Fastow testifies in trial of Enron’s ex-executives

The former CFO of Enron Corp, Andrew Fastow, has testified in the criminal trial of former Enron executives Jeffrey Skilling and Kenneth Lay. Fastow has already admitted to stealing millions of dollars from the company. His testimony included discussion of the illegal deals between Enron and the two partnerships Fastow ran and partly owned, LJM1 … Read more Fastow testifies in trial of Enron’s ex-executives

Another Twist to the Bielinski Brothers Story

Last week’s scheduled sentencing of former Bielinski Brothers CEO Robert Brownell was postponed after he was allegedly mugged outside his home a few days prior. Federal prosecutors now say that the mugging was staged by Brownell, who had his 14 year-old son hit him with a board.

Brownell pleaded guilty to one count of conspiracy to commit mail fraud, and could be sentenced to as much as 20 years in prison and $250,000 in fines. The fraud scheme allegedly masterminded by Brownell caused losses to Bielinski Brothers estimated at $10 million.

Read moreAnother Twist to the Bielinski Brothers Story

Enron’s ex-CEO will testify this week

Andrew Fastow, the former CEO of Enron will testify this week in the trial of Kenneth Lay and Jeffrey Skilling. Fastow created partnerships to do financial “deals” with Enron, but the partnerships did not meet accounting requirements to make them independent of Enron The defense is expected to say that Lay and Skilling were really … Read more Enron’s ex-CEO will testify this week

9/11 insurance claim by U.S. Airways is denied

U.S. Airways filed an insurance claim with its carrier, PMA Capital Insurance, following September 11, 2001. The claim was for a loss of business related to the terrorist attacks, because Reagan National Airport was closed from September 11 to October 4. The Supreme Court of Virginia, however, has ruled that U.S. Airways cannot collect on … Read more 9/11 insurance claim by U.S. Airways is denied

Adelphia’s Former Executive VP to Serve 10 Months of Home Confinement

Michael J. Rigas, the former executive vice president of cable company Adelphia Communications Corp. will serve 10 months of home confinement and two years of probation. He will also pay a $2,000 fine. This is his punishment for helping to conceal fraud at the company.

Rigas faced up to three years in prison for filing a false statement with the SEC in connection with a 1999 purchase of Adelphia stock for $1.7 million. He reported that source of the money he used to purchase the shares was personal funds. He later admitted that the money actually came from Adelphia.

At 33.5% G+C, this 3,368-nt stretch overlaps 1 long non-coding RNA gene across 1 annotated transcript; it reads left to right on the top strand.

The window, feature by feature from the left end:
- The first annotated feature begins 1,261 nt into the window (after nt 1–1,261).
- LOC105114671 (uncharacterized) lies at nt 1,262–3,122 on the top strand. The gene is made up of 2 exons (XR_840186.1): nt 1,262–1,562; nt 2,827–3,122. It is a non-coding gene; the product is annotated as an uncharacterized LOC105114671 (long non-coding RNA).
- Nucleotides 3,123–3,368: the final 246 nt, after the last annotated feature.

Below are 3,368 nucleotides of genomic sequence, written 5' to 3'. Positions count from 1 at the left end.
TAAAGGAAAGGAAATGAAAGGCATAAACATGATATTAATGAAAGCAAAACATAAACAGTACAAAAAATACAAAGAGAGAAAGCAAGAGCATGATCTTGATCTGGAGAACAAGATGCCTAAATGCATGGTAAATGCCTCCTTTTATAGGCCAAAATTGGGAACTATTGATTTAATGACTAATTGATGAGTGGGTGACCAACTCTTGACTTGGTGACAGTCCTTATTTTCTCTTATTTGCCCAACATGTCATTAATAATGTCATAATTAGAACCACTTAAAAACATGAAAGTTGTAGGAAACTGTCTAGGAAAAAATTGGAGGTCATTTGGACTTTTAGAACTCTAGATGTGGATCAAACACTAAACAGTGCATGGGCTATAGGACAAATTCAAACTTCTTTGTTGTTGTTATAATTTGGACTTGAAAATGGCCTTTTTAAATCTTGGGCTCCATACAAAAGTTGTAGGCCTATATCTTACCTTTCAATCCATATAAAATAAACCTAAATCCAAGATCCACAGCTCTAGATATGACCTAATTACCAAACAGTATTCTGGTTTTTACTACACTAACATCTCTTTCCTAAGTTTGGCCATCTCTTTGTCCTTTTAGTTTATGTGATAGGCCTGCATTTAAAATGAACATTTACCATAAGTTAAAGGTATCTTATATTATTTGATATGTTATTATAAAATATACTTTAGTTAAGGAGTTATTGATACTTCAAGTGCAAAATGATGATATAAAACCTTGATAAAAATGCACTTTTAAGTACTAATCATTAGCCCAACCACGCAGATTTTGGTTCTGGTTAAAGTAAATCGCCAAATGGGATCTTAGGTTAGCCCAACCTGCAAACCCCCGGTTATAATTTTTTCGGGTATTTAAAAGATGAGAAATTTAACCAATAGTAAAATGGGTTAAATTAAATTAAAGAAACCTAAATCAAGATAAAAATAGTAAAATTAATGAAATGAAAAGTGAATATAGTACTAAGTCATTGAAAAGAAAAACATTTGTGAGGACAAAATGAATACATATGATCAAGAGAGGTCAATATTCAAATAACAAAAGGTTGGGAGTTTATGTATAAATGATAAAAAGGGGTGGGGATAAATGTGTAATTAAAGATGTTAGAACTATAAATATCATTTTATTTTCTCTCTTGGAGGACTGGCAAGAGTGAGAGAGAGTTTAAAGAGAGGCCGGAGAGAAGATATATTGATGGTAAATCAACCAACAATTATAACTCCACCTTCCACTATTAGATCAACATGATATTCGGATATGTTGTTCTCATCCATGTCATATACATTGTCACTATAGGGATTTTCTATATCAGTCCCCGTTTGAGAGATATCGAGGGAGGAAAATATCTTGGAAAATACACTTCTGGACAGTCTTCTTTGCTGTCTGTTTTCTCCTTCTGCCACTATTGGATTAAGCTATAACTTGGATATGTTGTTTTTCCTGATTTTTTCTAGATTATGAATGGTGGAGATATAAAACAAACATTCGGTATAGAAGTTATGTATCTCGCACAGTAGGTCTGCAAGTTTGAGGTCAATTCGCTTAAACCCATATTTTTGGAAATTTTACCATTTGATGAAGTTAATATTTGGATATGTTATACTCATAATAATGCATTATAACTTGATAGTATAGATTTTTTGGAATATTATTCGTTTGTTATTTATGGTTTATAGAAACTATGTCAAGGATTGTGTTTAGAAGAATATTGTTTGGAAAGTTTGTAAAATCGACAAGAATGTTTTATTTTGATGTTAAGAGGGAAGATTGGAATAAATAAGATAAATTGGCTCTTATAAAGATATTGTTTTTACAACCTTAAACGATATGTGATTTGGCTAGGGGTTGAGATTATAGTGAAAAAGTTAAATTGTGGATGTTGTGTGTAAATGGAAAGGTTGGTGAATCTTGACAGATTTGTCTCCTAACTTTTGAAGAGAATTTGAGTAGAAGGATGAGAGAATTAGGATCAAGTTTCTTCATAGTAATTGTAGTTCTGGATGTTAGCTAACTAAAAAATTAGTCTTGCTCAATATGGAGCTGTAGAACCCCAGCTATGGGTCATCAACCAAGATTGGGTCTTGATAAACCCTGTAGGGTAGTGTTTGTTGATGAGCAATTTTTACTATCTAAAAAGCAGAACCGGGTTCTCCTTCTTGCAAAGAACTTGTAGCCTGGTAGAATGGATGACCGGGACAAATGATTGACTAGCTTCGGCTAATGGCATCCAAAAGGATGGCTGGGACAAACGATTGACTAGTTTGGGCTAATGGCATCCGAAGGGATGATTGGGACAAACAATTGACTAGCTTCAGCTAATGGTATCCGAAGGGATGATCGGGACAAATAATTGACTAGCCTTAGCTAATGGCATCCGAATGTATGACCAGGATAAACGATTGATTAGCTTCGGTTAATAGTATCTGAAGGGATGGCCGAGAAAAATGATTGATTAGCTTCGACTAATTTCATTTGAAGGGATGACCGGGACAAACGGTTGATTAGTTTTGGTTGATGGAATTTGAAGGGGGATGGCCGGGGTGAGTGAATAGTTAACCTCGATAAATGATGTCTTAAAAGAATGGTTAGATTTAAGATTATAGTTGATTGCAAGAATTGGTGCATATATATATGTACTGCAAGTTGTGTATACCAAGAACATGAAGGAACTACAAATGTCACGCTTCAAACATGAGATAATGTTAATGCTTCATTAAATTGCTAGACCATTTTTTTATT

Read moreAdelphia’s Former Executive VP to Serve 10 Months of Home Confinement

Wal-Mart is looking for an ethics chief

Wal-Mart Stores Inc. is seeking a director of global ethics to help monitor compliance with its worldwide code of conduct. Wal-Mart currently has 1.6 million employees in 15 countries, and over 6,200 stores. The new director would oversee the Global Ethics Office, which was opened in 2004 to offer employees guidance on ethics compliance. Read … Read more Wal-Mart is looking for an ethics chief

U.S. auto makers pay employees to NOT work

A longstanding deal with the United Auto Workers means that U.S. auto makers pays billions for employees who don’t work. The “Jobs Bank” program sees to it that over 15,000 unneeded workers continue to earn wages and benefits that often exceed $100,000 annually per employee. The total cost of this program will be $1.4 billion to $2.0 billion this year.

This was such an interesting story in the Wall Street Journal that I’m posting the entire article here.

Detroit’s Symbol of Dysfunction: Paying Employees Not to Work
By Jeffrey McCracken
WSJ, March 1, 2006

FLINT, Mich. – In his 34 years working for General Motors Corp., one of Jerry Mellon’s toughest assignments came this January. He spent a week in what workers call the “rubber room.”

The room is a windowless old storage shed for engine parts. It is filled with long tables, Mr. Mellon says, and has space for about 400 employees. They must arrive at 6 a.m. each day and stay until 2:30 p.m., with 45 minutes off for lunch. A supervisor roams the aisles, signing people out when they want to use the bathroom.

Their job: to do nothing.

This is the “Jobs Bank,” a two-decade-old program under which nearly 15,000 auto workers continue to get paid after their companies stop needing them. To earn wages and benefits that often top $100,000 a year, the workers must perform some company-approved activity. Many do volunteer jobs or go back to school. The rest must clock time in the rubber room or something like it.

Read moreU.S. auto makers pay employees to NOT work